Saturday, December 25, 2010

The mystery of height

Academia Sinica (where I am on sabbatical) has a small bookstore that my kids always drag me to. Ordinarily I am happy to spend embarrassingly large amounts of time at a bookstore, but this place has only a small collection of English books. Over time, I think I've flipped through most of them! Yesterday I was looking at The Formosan Encounter: Notes on Formosa's Aboriginal Society, A Selection of Documents from Dutch Archival Sources. The Dutch came to Taiwan (then called Formosa) in the early 17th century and these translated documents record their impressions of the Austronesian natives. (Both the Dutch and Chinese settlers traded with the natives during this period.)

One report states that the aboriginal men were taller by a head and neck, on average, than the Dutch. (The average Dutchman came only to the shoulder of the average native?) Another report describes the aborigines as tall and sturdily built, like semi-giants. This paper on historical Dutch height suggests that 17th century Dutchmen were about 170 cm or so on average. Holland was the richest country in Europe at the time, but nutritional conditions for average people were still not good by modern standards. So how tall were the aborigines? Presumably well above 180cm since "a head and neck" would be at least 20cm! (Some Native Americans were also very tall when the Europeans first encountered them.)

But, strangely, the descendants of these aborigines are not known for being particularly tall. This paper reports that modern day aboriginal children in Taiwan are shorter than their Han counterparts. On the other hand, the Dutch are now the tallest people in the world, with average male height exceeding 6 feet (183 cm). This kind of reversal makes one wonder whether, indeed, most groups of humans have similar potential for height under ideal conditions, as claimed here. (Note the epigenetic effects -- several generations of good nutrition might be required for a group to reach its full height.)

In the nineteenth century, when Americans were the tallest people in the world, the country took in floods of immigrants. And those Europeans, too, were small compared with native-born Americans. Malnourishment in a mother can cause a child not to grow as tall as it would otherwise. But after three generations or so the immigrants catch up. Around the world, well-fed children differ in height by less than half an inch.* In a few, rare cases, an entire people may share the same growth disorder. African Pygmies, for instance, produce too few growth hormones and the proteins that bind them to tissues, so they can’t break five feet even on the best of diets. By and large, though, any population can grow as tall as any other.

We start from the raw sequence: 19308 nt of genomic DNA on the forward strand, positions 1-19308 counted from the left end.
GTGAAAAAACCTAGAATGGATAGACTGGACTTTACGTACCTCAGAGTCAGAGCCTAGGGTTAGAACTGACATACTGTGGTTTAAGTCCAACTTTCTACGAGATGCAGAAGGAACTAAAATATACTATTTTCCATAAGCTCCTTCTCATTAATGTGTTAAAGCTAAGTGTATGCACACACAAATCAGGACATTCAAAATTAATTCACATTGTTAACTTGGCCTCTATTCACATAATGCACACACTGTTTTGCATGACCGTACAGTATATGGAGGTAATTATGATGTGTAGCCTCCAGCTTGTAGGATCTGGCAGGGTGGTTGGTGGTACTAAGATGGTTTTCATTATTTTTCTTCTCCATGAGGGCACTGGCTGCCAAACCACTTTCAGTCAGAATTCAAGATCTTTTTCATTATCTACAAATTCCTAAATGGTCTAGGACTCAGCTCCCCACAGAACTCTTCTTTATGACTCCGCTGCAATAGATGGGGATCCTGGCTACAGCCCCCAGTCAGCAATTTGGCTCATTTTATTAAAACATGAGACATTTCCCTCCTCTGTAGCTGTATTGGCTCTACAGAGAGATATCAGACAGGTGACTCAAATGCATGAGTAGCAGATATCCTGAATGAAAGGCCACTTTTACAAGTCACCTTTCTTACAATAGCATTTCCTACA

* I'm not sure where this statement comes from, since, for example, Japanese still seem to be a few inches shorter than, say Europeans. But it's also true that even the modern Japanese diet is lower in protein and calcium than the corresponding European or American one.


anon said...

Travellers' tale, fisherman's story.

F_W_de_Klerk said...

This kind of reversal makes one wonder whether, indeed, most groups of humans have similar potential...

Or maybe even wonder if individuals have similar potential in a trait almost as heritable as height?

But, strangely...

Not so strange. Agriculture was and is a disater for human health.

steve hsu said...

>Or maybe even wonder if individuals have similar potential in a trait almost as heritable as height?<

Yes, it's a possibility.

Scott Tsai said...

The descendants of the lowland aboriginals probably identify as Han Taiwanese population rather than with the Highland Aboriginals.

ben g said...

I've never seen these equations, could you point to a paper where I could read more on the genetics of between group differences?

esmith said...

Bilsborough et al. / 2006 did a meta-study reviewing, among other things, known data on protein absorption rates via the colon wall in humans. (If you don't absorb it via the colon wall in time, it's gone.) They found one article claiming a 10 g/hour protein absorption rate for pork steak, which was quite high compared to most types of protein in their study, 3-6 g/hour being more typical.

Nutritional science operates in peculiar ways. You get thousands of obscure articles all over the place, but seemingly essential things, like this one, may be covered one or two in a decade. One other example I can think of is integrated insulin response for different kinds of food. Insulin is huge nowadays, because insulin resistance (presumably caused by chronic consumption of food with excessive insulin response) is a major contributor to obesity and type II diabetes, which cost enormous amounts of money in disability & healthcare. And yet I've been able to find a total of one article in 15 years actually trying to measure insulin response for different foods.

But I digress.

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